In this 15th Episode of AJ Radio we discuss retirement. Specifically, we explore what you should do if you don’t have enough money for retirement, and what are the steps you could consider taking to handle this situation. We also give a quick update on the speculative and very interesting cryptocurrency market.

 
 

Are industry super funds headed for an asset allocation disaster?

Superannuation funds within the retail and industry super fund market usually offer ‘balanced’ or ‘growth’-based investment options. But what does this really mean; and aren’t these funds all the same?

On 31 May 2017, Vanguard’s Balanced Index Fund reported an allocation to growth-based assets of 49.9%.

Over the years, my interpretation of a balanced profile for an investor has been fairly similar to Vanguard’s 50/50 position; that is, one’s holdings are fairly equally split between growth-based assets and defensive assets. The question is, are industry super funds applying the same principle or, more importantly, are they headed towards an asset allocation disaster?

Recently I reviewed Catholic Super’s asset allocation, and I discovered something interesting. Delving into the target’s asset allocation for a ‘balanced’ fund I noticed a 70% growth-based assets allocation. This is a massive divergence from Vanguard’s recommendation, not to mention any number of portfolio theory textbooks. It made me wonder, has Catholic Super’s marketing department ‘mislabeled’ this investment option?

When reviewing Catholic Super’s strategic asset allocation, I also noticed that growth-based exposure was sitting at around 74%, if you included the ‘defensive alternatives’. If these alternatives are removed, it pushes the exposure up to 81%, as it is unclear exactly what these might entail.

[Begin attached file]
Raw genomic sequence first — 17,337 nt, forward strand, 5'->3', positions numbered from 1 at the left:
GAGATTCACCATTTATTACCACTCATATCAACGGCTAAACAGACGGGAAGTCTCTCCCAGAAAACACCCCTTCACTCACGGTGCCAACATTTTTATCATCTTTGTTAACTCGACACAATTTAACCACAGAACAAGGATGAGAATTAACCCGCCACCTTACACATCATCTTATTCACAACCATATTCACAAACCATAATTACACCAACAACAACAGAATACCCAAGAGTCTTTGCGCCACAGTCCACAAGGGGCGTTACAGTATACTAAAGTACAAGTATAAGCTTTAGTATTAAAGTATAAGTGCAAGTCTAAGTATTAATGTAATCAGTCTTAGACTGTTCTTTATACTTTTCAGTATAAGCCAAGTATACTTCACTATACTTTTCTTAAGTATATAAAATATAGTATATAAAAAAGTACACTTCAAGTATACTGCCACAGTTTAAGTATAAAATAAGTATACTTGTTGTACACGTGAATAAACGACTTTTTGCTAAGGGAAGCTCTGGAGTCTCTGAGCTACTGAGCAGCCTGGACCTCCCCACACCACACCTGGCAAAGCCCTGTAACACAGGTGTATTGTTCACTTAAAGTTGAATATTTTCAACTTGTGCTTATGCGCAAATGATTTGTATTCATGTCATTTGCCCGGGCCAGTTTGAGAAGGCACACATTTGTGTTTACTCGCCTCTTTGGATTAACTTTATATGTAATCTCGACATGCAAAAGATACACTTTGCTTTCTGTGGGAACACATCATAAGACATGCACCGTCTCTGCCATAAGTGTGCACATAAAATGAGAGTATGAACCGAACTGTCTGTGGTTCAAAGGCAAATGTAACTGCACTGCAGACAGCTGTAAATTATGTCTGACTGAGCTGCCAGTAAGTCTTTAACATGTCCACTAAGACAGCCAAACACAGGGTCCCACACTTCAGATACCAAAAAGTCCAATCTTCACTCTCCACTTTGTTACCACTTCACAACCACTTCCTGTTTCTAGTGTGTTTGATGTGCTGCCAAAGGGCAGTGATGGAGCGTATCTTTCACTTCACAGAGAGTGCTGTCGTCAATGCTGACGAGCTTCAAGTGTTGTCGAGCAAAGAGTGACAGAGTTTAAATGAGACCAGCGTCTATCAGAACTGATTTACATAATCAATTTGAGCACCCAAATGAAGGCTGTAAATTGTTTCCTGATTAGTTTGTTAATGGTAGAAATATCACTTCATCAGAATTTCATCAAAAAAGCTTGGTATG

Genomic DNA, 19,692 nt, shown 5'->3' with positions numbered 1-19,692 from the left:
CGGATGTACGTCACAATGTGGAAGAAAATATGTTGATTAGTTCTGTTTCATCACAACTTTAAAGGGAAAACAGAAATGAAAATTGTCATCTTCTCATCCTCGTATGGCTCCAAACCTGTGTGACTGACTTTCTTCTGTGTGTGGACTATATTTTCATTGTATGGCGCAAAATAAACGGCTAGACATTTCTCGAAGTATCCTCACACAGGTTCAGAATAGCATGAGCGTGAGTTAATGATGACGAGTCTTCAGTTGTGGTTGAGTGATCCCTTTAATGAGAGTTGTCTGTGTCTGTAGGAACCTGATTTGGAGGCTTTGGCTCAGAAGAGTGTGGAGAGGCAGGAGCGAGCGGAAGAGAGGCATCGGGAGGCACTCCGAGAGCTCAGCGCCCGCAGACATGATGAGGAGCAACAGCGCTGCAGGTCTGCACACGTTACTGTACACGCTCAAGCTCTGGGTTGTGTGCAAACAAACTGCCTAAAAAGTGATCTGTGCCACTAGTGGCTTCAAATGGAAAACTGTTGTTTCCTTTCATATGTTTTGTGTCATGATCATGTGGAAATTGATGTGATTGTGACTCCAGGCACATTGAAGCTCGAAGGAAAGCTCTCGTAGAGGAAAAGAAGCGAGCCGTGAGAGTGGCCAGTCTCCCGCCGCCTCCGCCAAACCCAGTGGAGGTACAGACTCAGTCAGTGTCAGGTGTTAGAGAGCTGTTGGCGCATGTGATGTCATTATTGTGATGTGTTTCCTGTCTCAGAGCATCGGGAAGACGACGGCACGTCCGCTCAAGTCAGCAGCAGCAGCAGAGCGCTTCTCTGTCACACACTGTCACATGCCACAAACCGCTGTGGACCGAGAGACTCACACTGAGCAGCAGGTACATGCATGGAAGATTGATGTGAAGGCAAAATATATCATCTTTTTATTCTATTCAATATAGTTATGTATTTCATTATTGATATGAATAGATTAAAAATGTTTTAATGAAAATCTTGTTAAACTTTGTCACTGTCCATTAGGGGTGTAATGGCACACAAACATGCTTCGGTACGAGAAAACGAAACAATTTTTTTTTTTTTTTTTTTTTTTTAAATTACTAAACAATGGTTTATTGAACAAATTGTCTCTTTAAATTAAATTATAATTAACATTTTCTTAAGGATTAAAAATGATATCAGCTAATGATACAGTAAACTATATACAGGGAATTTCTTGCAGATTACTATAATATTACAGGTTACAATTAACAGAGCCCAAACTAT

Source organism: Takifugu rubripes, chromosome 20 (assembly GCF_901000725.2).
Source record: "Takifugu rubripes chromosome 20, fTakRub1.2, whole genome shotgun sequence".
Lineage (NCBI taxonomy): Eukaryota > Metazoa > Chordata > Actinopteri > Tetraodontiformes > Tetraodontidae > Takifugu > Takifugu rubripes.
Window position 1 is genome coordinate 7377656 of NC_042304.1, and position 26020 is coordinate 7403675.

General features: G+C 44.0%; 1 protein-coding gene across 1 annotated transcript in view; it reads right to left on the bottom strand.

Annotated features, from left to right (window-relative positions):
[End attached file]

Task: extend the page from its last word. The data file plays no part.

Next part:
Australian Super’s ‘balanced’ option appears to be in similar territory. When I looked at the mix of assets, if credit, fixed interest and cash are included as defensive assets, then growth-based exposure sits at 73%.

Neither Catholic Super nor Australian Super provide a date reference for these asset allocations on their respective website, so these percentages may have changed since they were originally published. It’s reasonable to assume, however, that both Australian Super and Catholic Super are taking a tactical asset allocation position – but have they reasonably exceeded these boundaries?

For years now, industry super funds have been reporting strong returns above those of their peers. The question must be raised, therefore, have these funds’ marketing divisions been pushing up returns by ‘mislabeling’ investment categories in order to attract new investors? Of greater concern, though, is whether these funds are potentially exposing investors to far more risk than the labels may imply?

So, let’s go back to the Vanguard Growth Index Fund reported on 31 May 2017. The index presently sits with a maximum range of exposure for growth-based assets at 72%.

You might ask, does having a larger exposure to growth-based assets matter? Doesn’t it mean higher returns for the members of the super fund and everybody is happy?

The short answer is: volatility and market downside. These factors make it very difficult for an investor whose risk profile is balanced to ensure they are matched carefully with the right exposure for their risk tolerance.

So, who has got it right? Vanguard, or the industry super funds? Which asset allocation really is ‘balanced’?

As Warren Buffett famously said, ‘Only when the tide goes out do you discover who’s been swimming naked.’

AJ Radio – Special Edition on Insights from CFA Institute New York

In this special edition of AJ Radio we reveal what the founder of AJ Financial Planning, Alex Jamieson, recently learnt from attending the CFA Institute Conference held in New York. Hear his insights on which sectors of the share market will be benefit from the election of Donald Trump.